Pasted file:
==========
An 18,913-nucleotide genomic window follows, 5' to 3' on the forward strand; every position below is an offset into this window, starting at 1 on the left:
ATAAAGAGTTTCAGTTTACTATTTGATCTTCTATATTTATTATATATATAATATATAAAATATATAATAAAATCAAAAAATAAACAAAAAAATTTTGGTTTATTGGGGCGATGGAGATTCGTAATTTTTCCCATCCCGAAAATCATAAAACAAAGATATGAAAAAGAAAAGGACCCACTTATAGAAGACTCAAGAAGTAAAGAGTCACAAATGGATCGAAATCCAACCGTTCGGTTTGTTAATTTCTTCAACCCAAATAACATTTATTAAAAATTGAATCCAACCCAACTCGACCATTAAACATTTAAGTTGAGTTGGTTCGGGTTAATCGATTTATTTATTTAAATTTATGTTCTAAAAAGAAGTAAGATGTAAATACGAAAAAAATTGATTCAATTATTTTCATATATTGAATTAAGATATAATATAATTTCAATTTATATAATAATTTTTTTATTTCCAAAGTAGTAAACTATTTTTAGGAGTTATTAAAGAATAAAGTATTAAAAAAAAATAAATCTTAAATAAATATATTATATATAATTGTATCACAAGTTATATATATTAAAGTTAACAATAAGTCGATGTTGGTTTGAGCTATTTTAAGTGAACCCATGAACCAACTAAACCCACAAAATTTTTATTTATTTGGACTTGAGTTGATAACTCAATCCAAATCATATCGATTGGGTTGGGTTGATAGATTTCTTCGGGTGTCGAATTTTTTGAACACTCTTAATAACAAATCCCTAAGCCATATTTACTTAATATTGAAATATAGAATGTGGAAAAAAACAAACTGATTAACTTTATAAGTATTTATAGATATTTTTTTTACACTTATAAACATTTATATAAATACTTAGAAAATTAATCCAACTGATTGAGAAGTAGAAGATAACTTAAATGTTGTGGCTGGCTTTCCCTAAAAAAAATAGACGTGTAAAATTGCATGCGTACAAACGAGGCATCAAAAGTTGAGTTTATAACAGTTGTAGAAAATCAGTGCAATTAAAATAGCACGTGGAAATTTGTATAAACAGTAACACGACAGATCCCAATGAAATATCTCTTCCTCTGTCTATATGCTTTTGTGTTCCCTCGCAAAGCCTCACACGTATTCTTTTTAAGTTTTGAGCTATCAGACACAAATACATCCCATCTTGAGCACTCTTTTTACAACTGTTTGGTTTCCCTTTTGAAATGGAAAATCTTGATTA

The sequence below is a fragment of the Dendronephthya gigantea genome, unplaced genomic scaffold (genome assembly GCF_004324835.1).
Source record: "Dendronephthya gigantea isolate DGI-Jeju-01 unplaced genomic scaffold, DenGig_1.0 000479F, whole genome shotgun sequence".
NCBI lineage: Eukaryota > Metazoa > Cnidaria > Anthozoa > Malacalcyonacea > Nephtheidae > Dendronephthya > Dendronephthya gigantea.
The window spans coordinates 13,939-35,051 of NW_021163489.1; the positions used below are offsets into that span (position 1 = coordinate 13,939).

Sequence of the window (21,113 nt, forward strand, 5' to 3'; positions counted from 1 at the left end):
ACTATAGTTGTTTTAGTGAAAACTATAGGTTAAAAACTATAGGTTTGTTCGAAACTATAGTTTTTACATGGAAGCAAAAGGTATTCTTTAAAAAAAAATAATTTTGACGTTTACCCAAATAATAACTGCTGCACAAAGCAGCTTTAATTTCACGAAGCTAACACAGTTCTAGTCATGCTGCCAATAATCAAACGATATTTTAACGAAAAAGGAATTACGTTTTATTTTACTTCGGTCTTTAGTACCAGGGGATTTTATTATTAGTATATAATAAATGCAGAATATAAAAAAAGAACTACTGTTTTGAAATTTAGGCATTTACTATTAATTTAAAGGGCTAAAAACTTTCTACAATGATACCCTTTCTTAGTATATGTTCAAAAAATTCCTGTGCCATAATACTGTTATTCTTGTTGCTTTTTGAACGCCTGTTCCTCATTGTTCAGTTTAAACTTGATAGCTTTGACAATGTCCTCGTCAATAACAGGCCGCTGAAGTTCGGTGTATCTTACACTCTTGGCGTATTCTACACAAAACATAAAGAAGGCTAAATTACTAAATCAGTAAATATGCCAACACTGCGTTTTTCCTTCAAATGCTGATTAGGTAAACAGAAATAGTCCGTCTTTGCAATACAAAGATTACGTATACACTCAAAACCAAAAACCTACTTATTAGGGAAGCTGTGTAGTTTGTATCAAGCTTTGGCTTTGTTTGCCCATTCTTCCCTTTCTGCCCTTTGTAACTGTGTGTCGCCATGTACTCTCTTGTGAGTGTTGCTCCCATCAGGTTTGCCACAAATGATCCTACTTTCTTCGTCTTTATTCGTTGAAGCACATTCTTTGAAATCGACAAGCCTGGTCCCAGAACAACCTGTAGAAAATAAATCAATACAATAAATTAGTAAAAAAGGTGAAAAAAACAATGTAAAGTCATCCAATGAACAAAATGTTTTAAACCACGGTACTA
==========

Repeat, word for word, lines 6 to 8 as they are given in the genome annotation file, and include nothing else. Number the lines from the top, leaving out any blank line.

The window spans coordinates 13,939-35,051 of NW_021163489.1; the positions used below are offsets into that span (position 1 = coordinate 13,939).

Sequence of the window (21,113 nt, forward strand, 5' to 3'; positions counted from 1 at the left end):
ACTATAGTTGTTTTAGTGAAAACTATAGGTTAAAAACTATAGGTTTGTTCGAAACTATAGTTTTTACATGGAAGCAAAAGGTATTCTTTAAAAAAAAATAATTTTGACGTTTACCCAAATAATAACTGCTGCACAAAGCAGCTTTAATTTCACGAAGCTAACACAGTTCTAGTCATGCTGCCAATAATCAAACGATATTTTAACGAAAAAGGAATTACGTTTTATTTTACTTCGGTCTTTAGTACCAGGGGATTTTATTATTAGTATATAATAAATGCAGAATATAAAAAAAGAACTACTGTTTTGAAATTTAGGCATTTACTATTAATTTAAAGGGCTAAAAACTTTCTACAATGATACCCTTTCTTAGTATATGTTCAAAAAATTCCTGTGCCATAATACTGTTATTCTTGTTGCTTTTTGAACGCCTGTTCCTCATTGTTCAGTTTAAACTTGATAGCTTTGACAATGTCCTCGTCAATAACAGGCCGCTGAAGTTCGGTGTATCTTACACTCTTGGCGTATTCTACACAAAACATAAAGAAGGCTAAATTACTAAATCAGTAAATATGCCAACACTGCGTTTTTCCTTCAAATGCTGATTAGGTAAACAGAAATAGTCCGTCTTTGCAATACAAAGATTACGTATACACTCAAAACCAAAAACCTACTTATTAGGGAAGCTGTGTAGTTTGTATCAAGCTTTGGCTTTGTTTGCCCATTCTTCCCTTTCTGCCCTTTGTAACTGTGTGTCGCCATGTACTCTCTTGTGAGTGTTGCTCCCATCAGGTTTGCCACAAATGATCCTACTTTCTTCGTCTTTATTCGTTGAAGCACATTCTTTGAAATCGACAAGCCTGGTCCCAGAACAACCTGTAGAAAATAAATCAATACAATAAATTAGTAAAAAAGGTGAAAAAAACAATGTAAAGTCATCCAATGAACAAAATGTTTTAAACCACGGTACTA